Academia Materialistic?

I don’t want to get in a fight with someone whose work I respect, but there’s been a bit of anti-intellectual bubbling in various astrological corners of the blogosphere lately. One person, an extremely educated and intelligent person with a tremendously respectable body of work behind him, suggests that academia is inherently materialistic and therefore it is pointless and silly to imagine a course in astrology at any sort of accredited university.

While material reductionism is indeed a common philosophy in certain departments, it’s hardly the norm throughout all departments. Religion, philosophy, the humanities — many of them sport professors whose theoretical approach is deeply anti-materialistic. Deconstruction, until recently the sine qua non of literature departments, calls into question the very possibility of an objective materialist world by deconstructing the binaries upon which such assumptions rest. I know philosophers who argue for platonic idealism, and one of my good friends and a professor in a social science argues persuasively against reductive materialism. These are not just examples of a few people who are like government officials against the war in Afghanistan: these are people who argue these positions in their field.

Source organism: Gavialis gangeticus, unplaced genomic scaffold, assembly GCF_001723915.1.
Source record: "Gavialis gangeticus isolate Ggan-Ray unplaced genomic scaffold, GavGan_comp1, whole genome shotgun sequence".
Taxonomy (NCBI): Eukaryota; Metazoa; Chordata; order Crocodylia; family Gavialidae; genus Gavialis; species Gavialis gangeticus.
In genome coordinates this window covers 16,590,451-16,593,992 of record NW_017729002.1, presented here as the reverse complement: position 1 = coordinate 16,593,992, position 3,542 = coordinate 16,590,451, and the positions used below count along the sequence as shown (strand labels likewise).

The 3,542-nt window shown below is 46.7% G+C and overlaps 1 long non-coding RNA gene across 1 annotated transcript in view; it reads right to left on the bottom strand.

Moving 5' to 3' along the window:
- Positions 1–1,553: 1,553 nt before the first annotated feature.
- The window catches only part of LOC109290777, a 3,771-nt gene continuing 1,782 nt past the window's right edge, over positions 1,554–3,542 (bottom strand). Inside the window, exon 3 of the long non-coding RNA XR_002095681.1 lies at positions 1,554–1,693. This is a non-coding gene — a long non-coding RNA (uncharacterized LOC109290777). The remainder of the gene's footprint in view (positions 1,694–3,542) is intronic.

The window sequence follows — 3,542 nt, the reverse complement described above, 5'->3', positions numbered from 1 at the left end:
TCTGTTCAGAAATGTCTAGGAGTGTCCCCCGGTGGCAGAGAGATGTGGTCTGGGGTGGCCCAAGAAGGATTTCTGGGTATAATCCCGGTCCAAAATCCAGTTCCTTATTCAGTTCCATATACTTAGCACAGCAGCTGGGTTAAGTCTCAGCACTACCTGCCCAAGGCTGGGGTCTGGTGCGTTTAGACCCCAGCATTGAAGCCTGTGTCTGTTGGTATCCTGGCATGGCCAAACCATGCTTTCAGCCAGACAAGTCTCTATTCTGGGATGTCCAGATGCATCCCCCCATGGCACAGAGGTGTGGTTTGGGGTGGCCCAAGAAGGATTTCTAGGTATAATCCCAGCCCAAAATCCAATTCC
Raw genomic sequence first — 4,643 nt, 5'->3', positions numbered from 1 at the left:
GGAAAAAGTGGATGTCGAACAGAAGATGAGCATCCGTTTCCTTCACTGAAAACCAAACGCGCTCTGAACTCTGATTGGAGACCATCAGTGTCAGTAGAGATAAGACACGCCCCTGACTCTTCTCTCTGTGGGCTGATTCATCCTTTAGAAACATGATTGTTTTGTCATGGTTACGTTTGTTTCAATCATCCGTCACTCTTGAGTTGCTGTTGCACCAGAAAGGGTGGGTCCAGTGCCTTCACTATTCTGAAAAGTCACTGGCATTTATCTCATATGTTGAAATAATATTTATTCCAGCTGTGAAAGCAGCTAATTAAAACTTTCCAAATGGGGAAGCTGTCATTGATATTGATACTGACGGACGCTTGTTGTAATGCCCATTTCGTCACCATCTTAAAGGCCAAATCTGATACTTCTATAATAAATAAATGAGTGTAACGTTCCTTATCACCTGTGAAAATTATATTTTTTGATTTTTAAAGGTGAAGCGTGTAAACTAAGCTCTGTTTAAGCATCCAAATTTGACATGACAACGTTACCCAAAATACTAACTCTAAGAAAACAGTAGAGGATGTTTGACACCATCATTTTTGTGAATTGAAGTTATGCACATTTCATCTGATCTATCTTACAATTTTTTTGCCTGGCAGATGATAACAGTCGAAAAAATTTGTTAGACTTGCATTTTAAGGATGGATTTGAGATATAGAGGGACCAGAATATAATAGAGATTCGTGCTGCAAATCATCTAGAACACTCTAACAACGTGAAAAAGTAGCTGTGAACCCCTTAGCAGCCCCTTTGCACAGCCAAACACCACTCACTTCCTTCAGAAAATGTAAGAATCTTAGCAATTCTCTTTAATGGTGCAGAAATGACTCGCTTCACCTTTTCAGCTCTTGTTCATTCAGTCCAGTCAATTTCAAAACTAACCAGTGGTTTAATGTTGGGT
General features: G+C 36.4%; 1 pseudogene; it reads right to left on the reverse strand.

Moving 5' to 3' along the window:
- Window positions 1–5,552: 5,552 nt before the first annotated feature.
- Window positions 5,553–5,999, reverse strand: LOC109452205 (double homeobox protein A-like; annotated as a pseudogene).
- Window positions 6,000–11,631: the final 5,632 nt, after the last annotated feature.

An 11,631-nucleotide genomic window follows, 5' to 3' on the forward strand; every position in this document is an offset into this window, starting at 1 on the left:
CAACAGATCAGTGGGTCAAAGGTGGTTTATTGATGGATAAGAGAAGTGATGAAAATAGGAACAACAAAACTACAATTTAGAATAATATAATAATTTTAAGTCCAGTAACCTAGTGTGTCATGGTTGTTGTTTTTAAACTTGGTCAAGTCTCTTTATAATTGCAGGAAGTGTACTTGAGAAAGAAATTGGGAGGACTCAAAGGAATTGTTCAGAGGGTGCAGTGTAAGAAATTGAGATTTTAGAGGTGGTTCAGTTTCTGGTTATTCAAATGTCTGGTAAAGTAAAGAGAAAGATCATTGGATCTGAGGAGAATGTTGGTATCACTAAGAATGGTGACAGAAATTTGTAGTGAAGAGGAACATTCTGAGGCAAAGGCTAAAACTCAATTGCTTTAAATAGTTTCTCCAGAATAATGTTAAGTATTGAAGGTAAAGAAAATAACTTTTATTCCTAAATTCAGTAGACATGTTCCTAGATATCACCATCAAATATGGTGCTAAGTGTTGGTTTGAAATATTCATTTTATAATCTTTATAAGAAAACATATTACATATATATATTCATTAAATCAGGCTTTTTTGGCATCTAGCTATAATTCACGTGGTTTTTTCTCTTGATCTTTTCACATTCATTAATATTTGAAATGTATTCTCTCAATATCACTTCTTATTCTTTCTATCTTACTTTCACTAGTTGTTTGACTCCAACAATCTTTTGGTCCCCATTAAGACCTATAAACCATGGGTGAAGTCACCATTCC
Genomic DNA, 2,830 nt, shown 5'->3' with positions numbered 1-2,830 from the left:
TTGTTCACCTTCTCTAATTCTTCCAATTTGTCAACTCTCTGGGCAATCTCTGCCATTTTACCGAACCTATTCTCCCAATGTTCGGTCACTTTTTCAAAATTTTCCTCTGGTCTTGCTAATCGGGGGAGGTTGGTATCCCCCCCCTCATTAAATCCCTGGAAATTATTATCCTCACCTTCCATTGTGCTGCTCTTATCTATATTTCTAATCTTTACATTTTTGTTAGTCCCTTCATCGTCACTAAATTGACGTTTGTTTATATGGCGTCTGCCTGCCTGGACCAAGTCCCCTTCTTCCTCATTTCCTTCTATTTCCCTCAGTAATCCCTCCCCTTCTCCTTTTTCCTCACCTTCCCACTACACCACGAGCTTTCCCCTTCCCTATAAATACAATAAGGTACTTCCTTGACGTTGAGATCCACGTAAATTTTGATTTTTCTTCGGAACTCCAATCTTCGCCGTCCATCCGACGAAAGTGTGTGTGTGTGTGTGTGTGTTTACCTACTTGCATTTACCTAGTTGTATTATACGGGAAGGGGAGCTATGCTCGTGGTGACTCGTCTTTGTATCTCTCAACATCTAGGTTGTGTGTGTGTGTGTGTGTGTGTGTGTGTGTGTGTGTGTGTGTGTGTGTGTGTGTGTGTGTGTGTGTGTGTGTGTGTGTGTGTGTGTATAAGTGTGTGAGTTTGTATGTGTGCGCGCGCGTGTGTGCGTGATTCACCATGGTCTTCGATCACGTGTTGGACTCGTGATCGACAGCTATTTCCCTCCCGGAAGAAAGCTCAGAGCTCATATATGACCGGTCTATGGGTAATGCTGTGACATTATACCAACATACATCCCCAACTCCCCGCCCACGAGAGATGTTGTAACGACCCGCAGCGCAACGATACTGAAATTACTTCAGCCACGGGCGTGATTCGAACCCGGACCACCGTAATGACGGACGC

There are quite a lot of departments who study things that are not material or objective. There’s no particular reason why astrology could not be among them (and no particular reason why, necessarily, it should be among them, either).

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3 Responses to “Academia Materialistic?”

  1. The only outcome of these little flame-ups is the loss of longterm prestige among anyone involved. No one ever “proves” their case, both sides offer up their interpretations of events, and each “side” gets believers. No one wins, everyone involved loses.

    I’m just going to tend my garden on this one.

  2. I know the articles you’re talking about, but haven’t had a chance to read them through yet. Personally I thought the issue was with the structure of much of academia, in that universities will generally only employ people doing active research and producing “respectable” papers. If nobody in the field considers astrological research (that is, actually researching astrological effects, and not just researching “about” astrology) “respectable”, and being in academia I find this a believable situation, then nobody will employ them.

    It’s a sad state, but I can see how you could call the institutions materialistic (in garnering for “respectability”), even if those they imply aren’t inherently so.

    …and now I have to go back and read those articles.

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